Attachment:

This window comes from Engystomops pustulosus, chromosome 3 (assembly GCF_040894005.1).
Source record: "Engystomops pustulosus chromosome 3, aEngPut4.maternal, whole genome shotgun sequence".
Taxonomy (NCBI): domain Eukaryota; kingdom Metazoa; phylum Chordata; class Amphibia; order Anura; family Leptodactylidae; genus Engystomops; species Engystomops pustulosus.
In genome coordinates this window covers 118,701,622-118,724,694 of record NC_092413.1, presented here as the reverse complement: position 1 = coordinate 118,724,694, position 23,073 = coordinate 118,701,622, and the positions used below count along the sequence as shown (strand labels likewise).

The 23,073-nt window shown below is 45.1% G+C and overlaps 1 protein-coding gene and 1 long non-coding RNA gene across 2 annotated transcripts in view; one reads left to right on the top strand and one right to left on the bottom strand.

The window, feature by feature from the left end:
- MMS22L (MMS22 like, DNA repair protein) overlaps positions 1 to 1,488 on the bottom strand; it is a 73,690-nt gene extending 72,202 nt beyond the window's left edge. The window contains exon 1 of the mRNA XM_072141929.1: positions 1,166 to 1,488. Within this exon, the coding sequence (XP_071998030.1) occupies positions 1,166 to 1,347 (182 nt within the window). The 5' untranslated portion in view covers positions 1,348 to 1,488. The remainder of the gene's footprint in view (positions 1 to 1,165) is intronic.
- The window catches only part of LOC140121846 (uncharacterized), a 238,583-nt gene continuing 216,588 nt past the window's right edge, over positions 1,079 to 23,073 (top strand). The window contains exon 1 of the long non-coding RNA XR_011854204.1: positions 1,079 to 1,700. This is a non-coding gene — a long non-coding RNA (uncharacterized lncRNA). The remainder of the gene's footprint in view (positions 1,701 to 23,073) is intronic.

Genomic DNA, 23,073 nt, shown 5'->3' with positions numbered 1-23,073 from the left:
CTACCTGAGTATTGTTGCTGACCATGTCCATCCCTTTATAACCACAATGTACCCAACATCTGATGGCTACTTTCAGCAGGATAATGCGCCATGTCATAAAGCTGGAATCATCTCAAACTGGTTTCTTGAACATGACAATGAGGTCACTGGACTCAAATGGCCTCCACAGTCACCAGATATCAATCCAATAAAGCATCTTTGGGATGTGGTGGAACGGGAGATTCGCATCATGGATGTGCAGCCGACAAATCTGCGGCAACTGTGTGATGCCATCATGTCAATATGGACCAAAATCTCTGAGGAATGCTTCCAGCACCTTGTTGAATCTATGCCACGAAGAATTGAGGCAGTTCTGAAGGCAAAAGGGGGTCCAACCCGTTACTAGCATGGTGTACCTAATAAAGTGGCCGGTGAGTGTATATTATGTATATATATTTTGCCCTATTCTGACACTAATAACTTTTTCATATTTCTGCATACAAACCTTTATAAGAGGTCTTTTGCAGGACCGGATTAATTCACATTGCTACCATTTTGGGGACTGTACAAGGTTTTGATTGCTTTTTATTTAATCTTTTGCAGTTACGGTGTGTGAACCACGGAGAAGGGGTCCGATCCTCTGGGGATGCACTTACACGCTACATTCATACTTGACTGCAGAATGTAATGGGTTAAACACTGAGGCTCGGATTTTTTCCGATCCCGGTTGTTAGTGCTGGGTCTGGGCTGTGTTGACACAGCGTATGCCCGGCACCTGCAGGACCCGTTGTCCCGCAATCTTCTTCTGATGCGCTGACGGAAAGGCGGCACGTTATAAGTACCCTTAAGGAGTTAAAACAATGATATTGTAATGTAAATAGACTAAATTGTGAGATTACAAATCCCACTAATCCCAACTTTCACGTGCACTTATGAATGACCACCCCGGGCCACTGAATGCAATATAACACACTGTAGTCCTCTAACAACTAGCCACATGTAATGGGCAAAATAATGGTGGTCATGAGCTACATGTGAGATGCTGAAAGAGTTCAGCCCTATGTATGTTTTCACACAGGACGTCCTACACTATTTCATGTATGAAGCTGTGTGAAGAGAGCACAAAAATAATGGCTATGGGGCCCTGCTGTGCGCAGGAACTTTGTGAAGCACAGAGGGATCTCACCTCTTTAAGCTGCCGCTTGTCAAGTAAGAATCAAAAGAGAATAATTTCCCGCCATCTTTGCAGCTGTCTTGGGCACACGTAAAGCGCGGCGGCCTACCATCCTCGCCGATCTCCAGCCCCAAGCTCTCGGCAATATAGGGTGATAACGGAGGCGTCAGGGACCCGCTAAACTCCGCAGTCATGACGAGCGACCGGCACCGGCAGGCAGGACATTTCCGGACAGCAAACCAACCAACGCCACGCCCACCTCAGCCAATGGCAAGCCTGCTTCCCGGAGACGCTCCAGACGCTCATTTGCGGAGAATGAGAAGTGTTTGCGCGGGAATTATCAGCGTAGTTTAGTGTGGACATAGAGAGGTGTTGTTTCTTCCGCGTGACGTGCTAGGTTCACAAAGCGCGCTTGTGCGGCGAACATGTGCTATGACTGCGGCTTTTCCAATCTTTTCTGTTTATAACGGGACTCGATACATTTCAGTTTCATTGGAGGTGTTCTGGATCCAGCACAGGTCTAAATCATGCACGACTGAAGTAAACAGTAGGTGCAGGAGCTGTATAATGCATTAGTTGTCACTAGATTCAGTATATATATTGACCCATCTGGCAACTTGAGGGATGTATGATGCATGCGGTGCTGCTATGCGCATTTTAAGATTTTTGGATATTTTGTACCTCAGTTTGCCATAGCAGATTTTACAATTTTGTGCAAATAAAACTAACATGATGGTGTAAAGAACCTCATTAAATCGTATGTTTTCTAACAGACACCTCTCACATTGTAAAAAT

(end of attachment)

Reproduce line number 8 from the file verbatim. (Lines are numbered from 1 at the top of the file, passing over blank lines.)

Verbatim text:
- The window catches only part of LOC140121846 (uncharacterized), a 238,583-nt gene continuing 216,588 nt past the window's right edge, over positions 1,079 to 23,073 (top strand). The window contains exon 1 of the long non-coding RNA XR_011854204.1: positions 1,079 to 1,700. This is a non-coding gene — a long non-coding RNA (uncharacterized lncRNA). The remainder of the gene's footprint in view (positions 1,701 to 23,073) is intronic.